I was lucky to find the economy booming, zero unemployment, a vibrant culture composed of emigrants from all over the world, and a progressive, pro-LGBT political climate. The culture shock was subtle, but definite. Irish people have had such a profound impact on American society, that at times I felt like I'd come home, but then someone would say something or act in a way I found completely perplexing and I'd realize with a shock, "This is a foreign culture!" At times like that, I felt very lonely.
4. Who has had the biggest influence on your life, and why?
Without a doubt, my dad. Born in 1920, the youngest child of a large, working-class Irish Catholic family in Roxbury, MA, my dad has stood by me through so many changes. He has generously helped me financially throughout my life, but much more important has been his emotional support and moral inspiration. My dad is one of the most consistently decent men I know. It's not that he hasn't done disappointing or even hurtful things in his life, especially to my brother and my mom. In the 1950's and 60's, as a result of his upbringing, he was a typical emotionally-distant, even unwittingly cruel man. But he saw the pain he inadvertently caused and after my mother's death, he put a huge effort into changing.
It took long years, but his progress was steady and he has evolved so far from the man he was then, reaching a point where he can now acknowledge and apologize for mistakes, identify and talk about his feelings, and backtrack and try again when he falls into old patterns. Politically, he has moved from an uninformed, pro-Vietnam War, working-class conservative to an anti-war, radically left, Obama-supporting Democrat, who recently called out a conservative neighbor on his racist stance toward Obama.
Whenever his Catholic or cultural upbringing came into conflict with supporting me, my dad never wavered but always took my side. He was there for me when I had an abortion in 1975, accompanying me to the clinic. When in 1982, I announced I was leaving my husband and coming out as a lesbian, he ignored the Vatican's condemnation. In 1994, when I told him I was going to start living as a man--and with a man!--he said, "If you wanted to live with a man, why did you have a sex-change?" But he stood by me, giving my then-boyfriend and me a place to stay when we first moved together to San Diego.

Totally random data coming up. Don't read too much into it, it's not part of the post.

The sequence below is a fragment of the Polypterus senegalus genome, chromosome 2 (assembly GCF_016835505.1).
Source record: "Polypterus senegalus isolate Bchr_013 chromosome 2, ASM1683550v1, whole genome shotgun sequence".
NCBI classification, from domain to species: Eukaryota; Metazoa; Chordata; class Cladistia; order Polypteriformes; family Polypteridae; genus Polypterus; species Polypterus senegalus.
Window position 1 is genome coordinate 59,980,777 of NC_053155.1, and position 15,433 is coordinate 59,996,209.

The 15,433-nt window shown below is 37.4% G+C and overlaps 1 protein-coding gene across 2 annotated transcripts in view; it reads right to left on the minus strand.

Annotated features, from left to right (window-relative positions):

Overall, he has served as a unparalleled inspiration for me of what it is to be a man. Quiet, but unquestionably strong and brave. His idea of manhood is innate. It does not depend on bluster, sexual-conquest, a particular way of walking, dressing, or talking--nor even having a functioning dick. He may not be perfect--secure as he seems in his sexual orientation, he can still be a bit uncomfortable around my gay male friends, especially my ex-boyfriend. But maybe that's a carry-over from when I was his "little girl," and none of my boyfriends were good enough for him.
The most important thing is, he keeps trying. At 88, my dad remains fully engaged with life, still growing, and emotionally evolving. How many people can you say that about? I am extremely lucky.
5. What do you feel the greatest challenges for the FTM members of our community are?
Wow, that's a tough one...If I had to pick one, I'd say
dating invisibility. So often, when people say "transsexual," they mean MtF. Many people, even in the LGBT community, don't even know FtM's exist--so much so, that when I come out, I have to clarify that I'm not transitioning from male to female.
I believe sexism is the culprit, both in the way MtF's are seen to represent the "visible transsexual," and males the "default human." Our culture is so steeped in patriarchy that even when males transition to live as women, they garner more attention (including negative) than females who transition to live as men. In some cases, depending on class, race, and age, they continue to wield more influence and power.
FtM invisibility can mask other problems, too, such as a failure to thrive emotionally, financially and socially after transition, which stem from the way gender acts in consort with other oppressions, including race, class and age. For example, of the four African-American FtM friends I transitioned with, one tragically committed suicide, and two have become closeted, homophobic evangelical Christians. I don't think those outcomes are independent of how hard it is to go from living as a black woman to living as a black man in our racist culture. Add to that the fact that once you're a man, you're expected to suck up your feelings, compete in cutthroat competition with other men in the workplace and for sexual conquests, and be the emotional defender of women and children--not the one looking for emotional support. The mix can be overwhelming.
For instance, it took me years to understand that my female friends were distancing when I tried to tell them I was emotionally having a hard time. Their reaction was so unexpected I didn't recognize it for what it was, so accustomed had I been to sharing feelings as a woman--in which case, I'd received open support and understanding. Now, female friends are as likely to uncomfortably change the subject.
May I say, I notice a striking generational difference in these matters. Generally speaking, I find people below the age of 35 or 40 much more progressive and aware when it comes to race, gender, class and other issues. For that reason, I feel much more at home with them.
6. What is your favorite weekend indulgence?
Riding my bike up the coast to a favorite café, where I'll sit for hours, watching and listening to people, reading a new Robert Crais or T. Jefferson Parker novel, drinking coffee, and eating pastries.
Check out previous interviews with TBP Contributors
Mattilda Bernstein Sycamore
Rev. Irene Monroe